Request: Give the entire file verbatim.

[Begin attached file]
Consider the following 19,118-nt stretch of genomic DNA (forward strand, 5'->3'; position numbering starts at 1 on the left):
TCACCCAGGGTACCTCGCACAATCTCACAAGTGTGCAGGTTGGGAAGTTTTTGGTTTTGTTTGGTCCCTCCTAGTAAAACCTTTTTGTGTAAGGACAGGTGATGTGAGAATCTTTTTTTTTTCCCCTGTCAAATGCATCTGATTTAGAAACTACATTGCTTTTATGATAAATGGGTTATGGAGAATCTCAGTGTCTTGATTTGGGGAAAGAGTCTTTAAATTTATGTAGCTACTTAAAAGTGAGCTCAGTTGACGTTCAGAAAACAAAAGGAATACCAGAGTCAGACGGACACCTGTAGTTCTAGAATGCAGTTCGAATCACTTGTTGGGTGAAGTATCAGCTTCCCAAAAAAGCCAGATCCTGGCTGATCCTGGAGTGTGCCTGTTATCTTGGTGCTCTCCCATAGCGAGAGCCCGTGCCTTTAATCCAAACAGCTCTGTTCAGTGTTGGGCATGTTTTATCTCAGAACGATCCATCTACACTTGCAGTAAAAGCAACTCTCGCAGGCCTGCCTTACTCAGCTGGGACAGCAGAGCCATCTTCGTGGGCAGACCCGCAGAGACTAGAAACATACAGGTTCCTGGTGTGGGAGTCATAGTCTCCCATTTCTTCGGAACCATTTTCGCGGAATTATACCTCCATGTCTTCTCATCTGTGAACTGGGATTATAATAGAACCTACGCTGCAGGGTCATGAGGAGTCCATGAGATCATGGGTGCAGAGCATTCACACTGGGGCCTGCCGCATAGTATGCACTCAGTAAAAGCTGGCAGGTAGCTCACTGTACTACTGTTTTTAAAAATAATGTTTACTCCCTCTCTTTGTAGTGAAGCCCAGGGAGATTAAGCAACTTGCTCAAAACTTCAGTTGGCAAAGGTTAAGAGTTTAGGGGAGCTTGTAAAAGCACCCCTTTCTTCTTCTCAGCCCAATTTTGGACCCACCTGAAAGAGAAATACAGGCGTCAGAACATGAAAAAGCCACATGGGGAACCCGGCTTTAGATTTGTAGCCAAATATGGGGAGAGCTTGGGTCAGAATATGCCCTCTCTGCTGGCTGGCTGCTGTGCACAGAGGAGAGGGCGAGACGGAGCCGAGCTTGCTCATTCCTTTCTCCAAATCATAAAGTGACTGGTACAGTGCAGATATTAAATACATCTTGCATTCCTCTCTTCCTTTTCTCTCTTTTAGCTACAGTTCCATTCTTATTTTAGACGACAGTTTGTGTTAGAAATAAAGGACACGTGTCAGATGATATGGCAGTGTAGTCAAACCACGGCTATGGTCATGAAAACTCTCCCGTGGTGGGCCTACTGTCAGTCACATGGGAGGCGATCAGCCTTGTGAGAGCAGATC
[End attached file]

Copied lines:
Consider the following 19,118-nt stretch of genomic DNA (forward strand, 5'->3'; position numbering starts at 1 on the left):
TCACCCAGGGTACCTCGCACAATCTCACAAGTGTGCAGGTTGGGAAGTTTTTGGTTTTGTTTGGTCCCTCCTAGTAAAACCTTTTTGTGTAAGGACAGGTGATGTGAGAATCTTTTTTTTTTCCCCTGTCAAATGCATCTGATTTAGAAACTACATTGCTTTTATGATAAATGGGTTATGGAGAATCTCAGTGTCTTGATTTGGGGAAAGAGTCTTTAAATTTATGTAGCTACTTAAAAGTGAGCTCAGTTGACGTTCAGAAAACAAAAGGAATACCAGAGTCAGACGGACACCTGTAGTTCTAGAATGCAGTTCGAATCACTTGTTGGGTGAAGTATCAGCTTCCCAAAAAAGCCAGATCCTGGCTGATCCTGGAGTGTGCCTGTTATCTTGGTGCTCTCCCATAGCGAGAGCCCGTGCCTTTAATCCAAACAGCTCTGTTCAGTGTTGGGCATGTTTTATCTCAGAACGATCCATCTACACTTGCAGTAAAAGCAACTCTCGCAGGCCTGCCTTACTCAGCTGGGACAGCAGAGCCATCTTCGTGGGCAGACCCGCAGAGACTAGAAACATACAGGTTCCTGGTGTGGGAGTCATAGTCTCCCATTTCTTCGGAACCATTTTCGCGGAATTATACCTCCATGTCTTCTCATCTGTGAACTGGGATTATAATAGAACCTACGCTGCAGGGTCATGAGGAGTCCATGAGATCATGGGTGCAGAGCATTCACACTGGGGCCTGCCGCATAGTATGCACTCAGTAAAAGCTGGCAGGTAGCTCACTGTACTACTGTTTTTAAAAATAATGTTTACTCCCTCTCTTTGTAGTGAAGCCCAGGGAGATTAAGCAACTTGCTCAAAACTTCAGTTGGCAAAGGTTAAGAGTTTAGGGGAGCTTGTAAAAGCACCCCTTTCTTCTTCTCAGCCCAATTTTGGACCCACCTGAAAGAGAAATACAGGCGTCAGAACATGAAAAAGCCACATGGGGAACCCGGCTTTAGATTTGTAGCCAAATATGGGGAGAGCTTGGGTCAGAATATGCCCTCTCTGCTGGCTGGCTGCTGTGCACAGAGGAGAGGGCGAGACGGAGCCGAGCTTGCTCATTCCTTTCTCCAAATCATAAAGTGACTGGTACAGTGCAGATATTAAATACATCTTGCATTCCTCTCTTCCTTTTCTCTCTTTTAGCTACAGTTCCATTCTTATTTTAGACGACAGTTTGTGTTAGAAATAAAGGACACGTGTCAGATGATATGGCAGTGTAGTCAAACCACGGCTATGGTCATGAAAACTCTCCCGTGGTGGGCCTACTGTCAGTCACATGGGAGGCGATCAGCCTTGTGAGAGCAGATC